J. Willet asked if this position would apply with equal force to other privileges, like work product privilege. Respondent was clear that other privileges would need other public policy considerations. Upon determining that respondent's position is the AG should make these determinations categorically, J. Boyd questioned why every other exception in Sub. C is not just as compelling i.e. would a sheriff not argue that .108, and agencies argue that .104 is just as compelling where is the line? Respondent stated that attorney-client privilege is essentially unique based on the nature of the privilege.
J. Lehrmann asked about the language of .101: The legislature added in the constitutional, statutory or judicial decision descriptors, so why does that not exclude rules? Respondent argued that this drafting decision could easily have been expanding the definition of "law" to in fact be more inclusive.
J. Boyd asked why .107 is necessary if .101 can include attorney-client privilege respondent agreed that there is overlap, but it is not complete overlap, and either way, there is a compelling reason to withhold this information. Boyd pushed on the point that .107 may be rendered completely meaningless if the court takes respondent's position.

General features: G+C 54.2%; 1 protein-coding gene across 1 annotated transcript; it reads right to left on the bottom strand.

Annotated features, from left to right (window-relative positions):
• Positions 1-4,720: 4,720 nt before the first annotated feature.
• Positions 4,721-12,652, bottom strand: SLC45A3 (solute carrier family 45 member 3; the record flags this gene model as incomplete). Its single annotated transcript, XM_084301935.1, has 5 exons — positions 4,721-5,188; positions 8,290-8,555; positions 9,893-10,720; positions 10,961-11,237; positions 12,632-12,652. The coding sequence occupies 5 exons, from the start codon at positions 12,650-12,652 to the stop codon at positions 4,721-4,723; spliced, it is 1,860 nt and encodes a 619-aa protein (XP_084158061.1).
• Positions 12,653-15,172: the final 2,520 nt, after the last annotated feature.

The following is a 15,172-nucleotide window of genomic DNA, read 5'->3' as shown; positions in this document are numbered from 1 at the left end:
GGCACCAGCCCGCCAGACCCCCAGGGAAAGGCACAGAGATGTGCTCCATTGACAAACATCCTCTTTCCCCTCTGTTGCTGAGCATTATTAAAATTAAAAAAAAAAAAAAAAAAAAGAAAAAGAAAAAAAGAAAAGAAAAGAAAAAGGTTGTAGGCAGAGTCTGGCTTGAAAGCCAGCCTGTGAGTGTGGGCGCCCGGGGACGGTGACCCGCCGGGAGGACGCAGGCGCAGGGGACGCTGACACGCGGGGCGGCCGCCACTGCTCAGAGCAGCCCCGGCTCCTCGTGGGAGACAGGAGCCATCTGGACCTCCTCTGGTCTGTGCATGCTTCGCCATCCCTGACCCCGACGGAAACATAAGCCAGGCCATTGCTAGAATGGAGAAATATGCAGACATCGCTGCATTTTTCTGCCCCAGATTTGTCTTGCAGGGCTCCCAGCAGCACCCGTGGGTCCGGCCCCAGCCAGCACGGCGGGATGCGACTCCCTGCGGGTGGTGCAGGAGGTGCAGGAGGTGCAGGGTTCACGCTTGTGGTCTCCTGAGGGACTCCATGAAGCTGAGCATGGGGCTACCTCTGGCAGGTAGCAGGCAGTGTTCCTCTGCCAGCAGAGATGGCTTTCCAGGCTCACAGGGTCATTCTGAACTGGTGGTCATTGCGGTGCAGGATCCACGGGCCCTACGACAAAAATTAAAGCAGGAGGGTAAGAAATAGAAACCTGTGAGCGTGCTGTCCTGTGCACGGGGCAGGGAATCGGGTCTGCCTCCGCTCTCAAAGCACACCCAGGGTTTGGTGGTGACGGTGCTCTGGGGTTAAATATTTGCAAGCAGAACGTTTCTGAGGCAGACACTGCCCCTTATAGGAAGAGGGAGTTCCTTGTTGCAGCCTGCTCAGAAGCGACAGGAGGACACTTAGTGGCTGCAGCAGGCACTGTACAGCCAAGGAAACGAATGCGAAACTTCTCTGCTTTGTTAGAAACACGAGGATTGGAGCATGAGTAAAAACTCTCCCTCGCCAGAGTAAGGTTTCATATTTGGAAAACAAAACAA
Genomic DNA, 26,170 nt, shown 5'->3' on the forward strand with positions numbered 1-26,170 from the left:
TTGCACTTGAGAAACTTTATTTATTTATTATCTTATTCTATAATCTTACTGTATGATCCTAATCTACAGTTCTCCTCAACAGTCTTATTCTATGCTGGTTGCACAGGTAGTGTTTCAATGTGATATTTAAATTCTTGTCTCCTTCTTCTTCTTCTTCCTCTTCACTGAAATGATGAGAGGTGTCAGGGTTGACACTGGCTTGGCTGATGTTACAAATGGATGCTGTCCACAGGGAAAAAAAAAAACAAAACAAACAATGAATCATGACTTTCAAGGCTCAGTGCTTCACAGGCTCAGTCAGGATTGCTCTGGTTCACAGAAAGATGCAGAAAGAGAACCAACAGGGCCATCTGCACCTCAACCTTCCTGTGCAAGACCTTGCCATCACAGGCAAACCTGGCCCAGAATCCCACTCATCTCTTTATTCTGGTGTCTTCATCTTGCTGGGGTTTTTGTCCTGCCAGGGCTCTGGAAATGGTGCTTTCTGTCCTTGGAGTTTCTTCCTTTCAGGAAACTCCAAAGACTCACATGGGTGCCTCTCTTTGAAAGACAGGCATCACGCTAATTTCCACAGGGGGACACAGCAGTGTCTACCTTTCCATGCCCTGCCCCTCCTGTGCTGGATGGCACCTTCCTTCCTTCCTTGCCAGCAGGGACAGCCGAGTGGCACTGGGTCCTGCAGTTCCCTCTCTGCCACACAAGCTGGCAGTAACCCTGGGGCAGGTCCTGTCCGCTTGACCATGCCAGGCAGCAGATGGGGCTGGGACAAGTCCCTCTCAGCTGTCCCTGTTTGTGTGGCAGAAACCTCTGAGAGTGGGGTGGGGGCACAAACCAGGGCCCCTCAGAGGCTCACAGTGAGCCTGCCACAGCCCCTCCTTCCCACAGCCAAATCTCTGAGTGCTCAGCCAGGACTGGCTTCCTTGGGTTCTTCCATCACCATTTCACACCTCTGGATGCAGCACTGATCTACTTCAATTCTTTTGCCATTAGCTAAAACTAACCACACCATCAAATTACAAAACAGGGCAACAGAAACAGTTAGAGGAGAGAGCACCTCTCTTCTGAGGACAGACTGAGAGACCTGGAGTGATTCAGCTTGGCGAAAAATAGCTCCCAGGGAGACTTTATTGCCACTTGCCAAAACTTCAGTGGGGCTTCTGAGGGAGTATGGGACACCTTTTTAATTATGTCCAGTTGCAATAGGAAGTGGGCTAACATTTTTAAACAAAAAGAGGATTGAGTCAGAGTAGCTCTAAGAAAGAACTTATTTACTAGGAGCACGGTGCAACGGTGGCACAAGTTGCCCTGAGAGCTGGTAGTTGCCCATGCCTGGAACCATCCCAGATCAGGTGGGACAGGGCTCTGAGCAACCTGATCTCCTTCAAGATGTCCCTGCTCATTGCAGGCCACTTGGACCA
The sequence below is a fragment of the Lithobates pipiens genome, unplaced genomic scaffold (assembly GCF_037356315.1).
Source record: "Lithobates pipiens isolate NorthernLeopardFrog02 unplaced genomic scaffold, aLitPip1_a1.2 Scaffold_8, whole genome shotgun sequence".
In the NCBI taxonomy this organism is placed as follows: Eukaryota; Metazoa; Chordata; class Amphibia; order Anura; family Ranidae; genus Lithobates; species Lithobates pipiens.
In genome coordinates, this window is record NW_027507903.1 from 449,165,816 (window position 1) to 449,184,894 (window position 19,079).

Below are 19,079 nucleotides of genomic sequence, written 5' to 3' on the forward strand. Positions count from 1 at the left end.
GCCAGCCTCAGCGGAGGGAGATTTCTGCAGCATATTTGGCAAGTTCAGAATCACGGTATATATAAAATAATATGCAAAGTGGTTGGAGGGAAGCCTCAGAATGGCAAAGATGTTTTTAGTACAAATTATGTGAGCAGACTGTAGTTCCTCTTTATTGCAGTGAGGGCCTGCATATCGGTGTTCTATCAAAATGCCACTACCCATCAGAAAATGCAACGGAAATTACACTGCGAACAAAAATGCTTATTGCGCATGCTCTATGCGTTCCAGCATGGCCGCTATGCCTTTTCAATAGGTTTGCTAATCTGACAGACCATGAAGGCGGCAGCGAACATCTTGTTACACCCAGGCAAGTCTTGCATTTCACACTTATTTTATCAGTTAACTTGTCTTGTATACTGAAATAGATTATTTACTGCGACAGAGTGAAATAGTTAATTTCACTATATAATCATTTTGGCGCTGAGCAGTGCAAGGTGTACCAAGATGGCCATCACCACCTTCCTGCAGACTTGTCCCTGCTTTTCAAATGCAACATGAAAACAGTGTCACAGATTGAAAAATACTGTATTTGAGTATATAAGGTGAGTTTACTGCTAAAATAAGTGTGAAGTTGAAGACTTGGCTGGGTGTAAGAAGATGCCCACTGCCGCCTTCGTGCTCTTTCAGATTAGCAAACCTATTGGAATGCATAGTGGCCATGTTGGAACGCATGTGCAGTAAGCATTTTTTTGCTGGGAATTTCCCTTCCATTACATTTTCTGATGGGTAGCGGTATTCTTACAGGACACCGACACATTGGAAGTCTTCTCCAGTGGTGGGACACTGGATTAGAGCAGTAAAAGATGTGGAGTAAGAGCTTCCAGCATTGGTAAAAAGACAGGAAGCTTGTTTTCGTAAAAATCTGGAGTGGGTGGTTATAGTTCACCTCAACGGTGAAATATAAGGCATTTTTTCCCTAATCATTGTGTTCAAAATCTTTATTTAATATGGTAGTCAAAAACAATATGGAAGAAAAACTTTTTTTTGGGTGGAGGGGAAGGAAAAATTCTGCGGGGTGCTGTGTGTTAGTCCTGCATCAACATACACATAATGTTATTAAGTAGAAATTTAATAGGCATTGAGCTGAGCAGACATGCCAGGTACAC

Respondent argued that the AG's office often treats rules as law in formal decisions, i.e. Open Records Decision 599; FRCP 6 is law that makes information confidential under .101; etc. Respondent went into an argument comparing and advocating for the reasoning in In re City of Georgetown -- the justices had little to say.
Petitioner distinguished In re Georgetown, stating it involved a different section of the PIA with different language. J. Willet asked about the instances Respondent referenced where the AG has considered rules to be law. The petitioner explained this stems from Industrial Foundation, establishing the outer limit of .101: as in ORD 599, .101 applies only if there is a statute that gives rulemaking authority to make rules regarding confidentiality. The other informal AG decisions referenced, if based on regular rulemaking authority, may have extended that rule too far.
J. Willet asked what would the AG be arguing if they were in Dallas' shoes petitioner stated lawyers are used to deadlines with teeth, and the Legislature put it there for a reason. And again, there is no evidence cities have trouble meeting this deadline if they care about keeping information confidential.